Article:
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Myoelectric Control of Prosthetic Devices for Rehabilitation

Myoelectric Control of Prosthetic Devices for Rehabilitation
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Author(s): Rami N. Khushaba (University of Technology, Australia) and Adel A. Al-Jumaily (University of Technology, Australia)
Copyright: 2011
Pages: 9
Source title: Clinical Technologies: Concepts, Methodologies, Tools and Applications
Source Author(s)/Editor(s): Information Resources Management Association (USA)
DOI: 10.4018/978-1-60960-561-2.ch322

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Abstract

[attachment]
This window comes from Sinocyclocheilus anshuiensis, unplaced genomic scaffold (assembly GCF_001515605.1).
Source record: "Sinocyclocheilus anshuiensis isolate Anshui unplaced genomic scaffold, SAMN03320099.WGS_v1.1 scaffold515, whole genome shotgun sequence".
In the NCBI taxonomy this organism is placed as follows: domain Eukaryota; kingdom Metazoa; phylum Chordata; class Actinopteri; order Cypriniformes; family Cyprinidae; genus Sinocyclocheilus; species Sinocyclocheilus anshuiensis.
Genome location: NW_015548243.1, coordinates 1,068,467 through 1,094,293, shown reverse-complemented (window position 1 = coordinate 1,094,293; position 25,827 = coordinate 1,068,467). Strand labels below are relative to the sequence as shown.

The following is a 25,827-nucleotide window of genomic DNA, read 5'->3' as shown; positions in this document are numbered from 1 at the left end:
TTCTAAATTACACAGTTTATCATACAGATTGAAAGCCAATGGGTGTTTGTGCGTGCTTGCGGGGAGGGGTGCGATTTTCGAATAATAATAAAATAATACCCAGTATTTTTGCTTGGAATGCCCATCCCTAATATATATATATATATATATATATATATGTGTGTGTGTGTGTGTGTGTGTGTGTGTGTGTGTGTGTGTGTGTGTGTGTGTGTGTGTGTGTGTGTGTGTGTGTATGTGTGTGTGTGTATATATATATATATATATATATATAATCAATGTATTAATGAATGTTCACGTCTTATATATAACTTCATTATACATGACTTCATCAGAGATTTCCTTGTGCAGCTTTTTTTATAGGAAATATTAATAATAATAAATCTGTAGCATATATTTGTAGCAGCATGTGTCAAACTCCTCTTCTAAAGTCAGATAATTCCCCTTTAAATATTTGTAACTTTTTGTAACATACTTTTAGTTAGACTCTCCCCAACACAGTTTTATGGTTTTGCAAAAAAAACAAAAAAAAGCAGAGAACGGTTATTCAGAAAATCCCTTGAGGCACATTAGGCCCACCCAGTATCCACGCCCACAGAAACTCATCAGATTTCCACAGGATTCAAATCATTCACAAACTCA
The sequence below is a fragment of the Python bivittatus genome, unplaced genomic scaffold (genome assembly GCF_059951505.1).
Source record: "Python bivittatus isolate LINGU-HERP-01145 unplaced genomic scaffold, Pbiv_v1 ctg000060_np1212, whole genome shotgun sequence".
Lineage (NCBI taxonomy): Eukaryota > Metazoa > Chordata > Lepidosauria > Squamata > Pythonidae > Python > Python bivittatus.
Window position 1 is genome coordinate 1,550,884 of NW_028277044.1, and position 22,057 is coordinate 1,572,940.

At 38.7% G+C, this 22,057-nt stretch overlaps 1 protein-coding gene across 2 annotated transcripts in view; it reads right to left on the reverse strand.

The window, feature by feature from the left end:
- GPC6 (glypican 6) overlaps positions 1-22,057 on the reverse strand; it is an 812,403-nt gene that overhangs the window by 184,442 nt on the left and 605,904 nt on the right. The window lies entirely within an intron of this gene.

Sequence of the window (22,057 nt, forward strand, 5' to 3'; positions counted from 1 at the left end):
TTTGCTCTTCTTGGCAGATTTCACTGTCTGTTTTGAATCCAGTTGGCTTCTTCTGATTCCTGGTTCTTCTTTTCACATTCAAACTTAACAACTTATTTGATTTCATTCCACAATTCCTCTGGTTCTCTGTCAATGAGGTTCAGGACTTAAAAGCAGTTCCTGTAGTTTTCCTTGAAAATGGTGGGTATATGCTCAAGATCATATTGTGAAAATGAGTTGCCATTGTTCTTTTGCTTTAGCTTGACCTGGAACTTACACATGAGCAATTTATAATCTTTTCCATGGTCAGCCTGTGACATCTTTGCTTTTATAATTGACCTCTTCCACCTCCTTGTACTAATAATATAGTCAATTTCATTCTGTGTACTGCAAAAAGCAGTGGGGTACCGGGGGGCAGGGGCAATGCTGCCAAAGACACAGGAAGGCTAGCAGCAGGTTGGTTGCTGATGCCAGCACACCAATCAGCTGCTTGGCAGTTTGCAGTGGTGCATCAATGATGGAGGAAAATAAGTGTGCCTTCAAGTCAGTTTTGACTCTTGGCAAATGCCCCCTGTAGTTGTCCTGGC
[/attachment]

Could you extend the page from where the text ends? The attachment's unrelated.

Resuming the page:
Bio-signals patterns analysis problems have enjoyed a rapid increase in popularity in the past few years. The electromyography (EMG) signal, also referred to as the Myoelectric signal (MES), recorded at the surface of the skin, is one of the biosignals generated by the human body, representing a collection of electrical signals from the muscle fibre, acting as a physical variable of interest since it first appeared in the 1940s (Scott, 1984). It was considered to be the main focus of scientists, and was advanced as a natural approach for the control of prosthesis, since it is utilising the electrical action potential of the residual limb’s muscles remaining in the amputee’s stump (which still has normal innervations, and thus is subject to voluntary control) as a control signal to the prosthesis—in other words, it allows amputees to use the same mental process to control their prosthesis as they had used in controlling their physiological parts; however, the technology in that time was not adequate to make clinical application viable. With the development of semiconductor devices technology, and the associated decrease in device size and power requirements, the clinical applications saw promise, and research and development increased dramatically.

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